Acids and Bases

Acids and Bases - CHEM50:AcidsandBases...

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CHEM 50: Acids and Bases Instructor: Ram Subramaniam Topics Solutions, solute, and solvent Concentration of solutions: o Mass to mass percent o Mass to volume percent o Molarity Definitions of Acids and Bases: o Arrhennius o Bronsted‐Lowry o Strong vs. weak Conjugate acid/base pair Autoionization of water, K W The pH scale Concentration to pH (and vice versa) calculations Stoichiometric calculations in acid‐base reactions Solutions A solution is a combination of a solute and a solvent (Solution = Solute + Solvent). The solute is the substance in smaller quantity and the solvent is the substance in larger quantity. A solution is a homogeneous mixture and therefore has uniform properties. In aqueous solutions, the solvent is water. Concentration of solutions The concentration of a solution is a determinant of the amount of solute that is present in a solution. This amount can be expressed in many different ways and three of those possible ways will be examined here. Mass to Mass percent: This is also written as m/m %. m/m % = GramsSolute GramsSolution × 100% Mass to Volume percent: This is also written as m/v %. m/v% = GramsSolute mL , Solution × 100% Molarity: This is the moles of solute in a liter of the solution. This is also written as “M”.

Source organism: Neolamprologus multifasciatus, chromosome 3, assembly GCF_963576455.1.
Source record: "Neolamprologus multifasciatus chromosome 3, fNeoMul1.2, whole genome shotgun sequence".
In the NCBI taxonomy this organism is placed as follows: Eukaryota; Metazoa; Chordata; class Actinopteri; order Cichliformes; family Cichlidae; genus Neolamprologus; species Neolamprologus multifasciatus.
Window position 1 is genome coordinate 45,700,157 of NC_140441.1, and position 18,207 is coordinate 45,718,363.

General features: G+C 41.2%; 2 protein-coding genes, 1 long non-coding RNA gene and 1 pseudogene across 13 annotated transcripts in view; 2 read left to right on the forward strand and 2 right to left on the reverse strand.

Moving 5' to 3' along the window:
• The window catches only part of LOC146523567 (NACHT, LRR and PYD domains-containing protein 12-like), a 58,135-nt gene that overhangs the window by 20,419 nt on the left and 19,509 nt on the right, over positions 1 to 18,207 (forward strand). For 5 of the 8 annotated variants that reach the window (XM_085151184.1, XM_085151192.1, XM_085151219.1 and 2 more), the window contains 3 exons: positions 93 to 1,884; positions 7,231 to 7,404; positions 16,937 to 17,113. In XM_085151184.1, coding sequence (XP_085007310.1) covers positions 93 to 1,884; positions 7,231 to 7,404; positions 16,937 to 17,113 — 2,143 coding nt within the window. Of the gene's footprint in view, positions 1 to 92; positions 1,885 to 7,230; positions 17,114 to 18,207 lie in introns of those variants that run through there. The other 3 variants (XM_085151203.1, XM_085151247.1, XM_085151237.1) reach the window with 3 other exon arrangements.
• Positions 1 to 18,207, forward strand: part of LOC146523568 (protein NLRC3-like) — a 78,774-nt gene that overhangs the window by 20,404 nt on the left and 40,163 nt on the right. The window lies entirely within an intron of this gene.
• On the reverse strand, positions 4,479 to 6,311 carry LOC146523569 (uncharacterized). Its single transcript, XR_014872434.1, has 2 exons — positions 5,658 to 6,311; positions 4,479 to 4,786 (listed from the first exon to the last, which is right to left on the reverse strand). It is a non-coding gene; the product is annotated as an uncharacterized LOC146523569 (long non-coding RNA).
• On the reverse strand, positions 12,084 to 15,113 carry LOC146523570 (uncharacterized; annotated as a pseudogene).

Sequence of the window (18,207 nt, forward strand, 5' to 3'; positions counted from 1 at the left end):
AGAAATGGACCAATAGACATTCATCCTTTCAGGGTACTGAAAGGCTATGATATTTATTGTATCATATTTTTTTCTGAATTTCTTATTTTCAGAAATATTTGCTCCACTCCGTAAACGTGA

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Molarity = molesSolute Liters , Solution Definitions of Acids and Bases Arrhenius Definitions Acid: Releases H + ions in solution. When an acid undergoes dissociation in water, it will release H + ions. Example: HCl H 2 O H + (aq) + Cl (aq) Base: Releases OH ions in solution. When a base undergoes dissociation in water, it will release OH ions. Example: NaOH H 2 O Na + (aq) + OH (aq) Bronsted-Lowry Defnitions Proton: The same as H + ion.
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